Just this past week my sister-in-law sent me an article about Grandmothers. Did you know that Human females are among the only animals on the planet who live for an extended period of time after their ability to reproduce has ended? And for this, humanity has reason to be hugely grateful to them. It seems that grandmothers, and their freedom to care for their daughters when their daughters become mothers, are in many ways responsible for the higher evolution of the human species.
The gift of holding one’s tiny grandchild and sharing in the love of a family in the making needs to be answered by a return gift of love and care.
And in the giving, we strengthen the family bond, freeing the parents from the tasks of locating and preparing food, and caring for the home so that they may focus on learning the needs and tricks of caring for the next generation.
So here I am, helping humanity to continue to thrive and evolve.
And enjoying the heck out of it at the same time!
Tiny Maisie was born two weeks early, setting everyone ‘s plans on end as we accommodated our lives to her early arrival. Instead of being here at the hospital to see her right after she appeared, I arrived at my daughter’s apartment the day after she brought her home. Maisie’s parents were tired but focused on caring for this tiny (5 LB!) child so I set right in to make them dinner.
This required something relatively quick to make which could keep until one or both of them were free to eat. But I also wanted it to make it elegant and celebratory to fit the occasion.
So chicken breasts: pan seared and topped with prosciutto, sage and cheese, then finished in the oven while I made a pan sauce. Loosely based on the Italian dish, Saltimbocca, my dish replaces the veal with chicken, adds some cheese and finishes the sauce with mushrooms and white wine. Add some rice and a salad and you are good to go!
I put the chicken breasts between two pieces of waxed paper and, using a rolling pin, pounded them flat(ter).
While I was doing this, I brought some butter to singing in the pan.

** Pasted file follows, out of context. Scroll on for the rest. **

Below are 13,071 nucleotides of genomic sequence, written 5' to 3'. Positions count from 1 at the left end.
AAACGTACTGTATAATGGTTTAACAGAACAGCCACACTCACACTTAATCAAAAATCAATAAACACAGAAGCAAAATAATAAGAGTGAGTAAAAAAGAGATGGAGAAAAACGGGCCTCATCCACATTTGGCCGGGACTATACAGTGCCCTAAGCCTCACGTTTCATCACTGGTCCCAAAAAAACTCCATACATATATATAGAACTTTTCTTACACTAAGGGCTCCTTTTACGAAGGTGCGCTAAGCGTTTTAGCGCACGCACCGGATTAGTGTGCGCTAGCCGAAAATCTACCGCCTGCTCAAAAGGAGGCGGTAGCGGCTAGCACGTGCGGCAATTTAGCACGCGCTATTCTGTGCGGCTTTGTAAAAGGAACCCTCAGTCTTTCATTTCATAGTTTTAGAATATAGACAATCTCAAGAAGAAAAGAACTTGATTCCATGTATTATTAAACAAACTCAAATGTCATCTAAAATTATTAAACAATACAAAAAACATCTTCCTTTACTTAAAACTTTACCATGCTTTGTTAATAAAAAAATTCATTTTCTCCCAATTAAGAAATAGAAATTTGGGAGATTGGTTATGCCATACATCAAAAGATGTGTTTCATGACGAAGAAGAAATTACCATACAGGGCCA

Salt and pepper liberally and in they go. I worked in batches so as not to crowd them in the pan, cooking them until they were a lovely golden brown.
Once browned I placed them on a baking tray and layered each breast with prosciutto,
a couple of fresh sage leaves
and topped with fontina cheese.
The chicken breasts went into a preheated 350 degree oven to finish cooking while I made the pan sauce.
First a mixture of brown, white and shiitake mushrooms are sautéed in the pan.
Once they are cooked, I added some white wine and brought it to a boil, scraping up any of the good chicken bits from the bottom of the pan with a wooden spoon. After a minute or two, when the raw alcohol flavor has burned off, I added some cream and let it simmer until it thicken some.
Taste it, season it, and serve it.
Voila! Saltimbocca a la Maisie!
SALTIMBOCCA A LA MAISIE!
- 4 chicken breasts skinless, boneless
- 4 slices Prosciutto Ham
- 4-8 Slices Fontina Cheese
- 4-8 fresh Sage leaves
- ¼ cup butter half a stick
- 1/2 lb mushrooms sliced
- ½ cup dry white wine
- ½ heavy cream
- Salt and pepper
- Preheat the oven to 350 degrees
- Put the chicken breasts between 2 pieces of waxed paper and pound them out flat. Salt and pepper the chicken breasts.
- Working in batches if necessary, heat half the butter to sizzling and cook the chicken breasts 3 minutes on a side until golden brown.
- Place the browned chicken breasts on a foil lined cooking sheet and top each with a slice of Prosciutto, one or two sage leaves, and some of the cheese.
- Place the chicken in the oven for 10-15 minutes to finish cooking.
- In the same pan you used to brown the chicken breasts, cook the mushrooms in the remaining butter.
- Once the mushrooms are cooked, stir in the wine and boil for two minutes, scrapping up the pan drippings with a wooden spoon.
- Add the cream and boil for three more minutes until the sauce has thickened slightly.
- Season to taste with salt and pepper.
- Remove the chicken from the oven and serve with the mushroom sauce.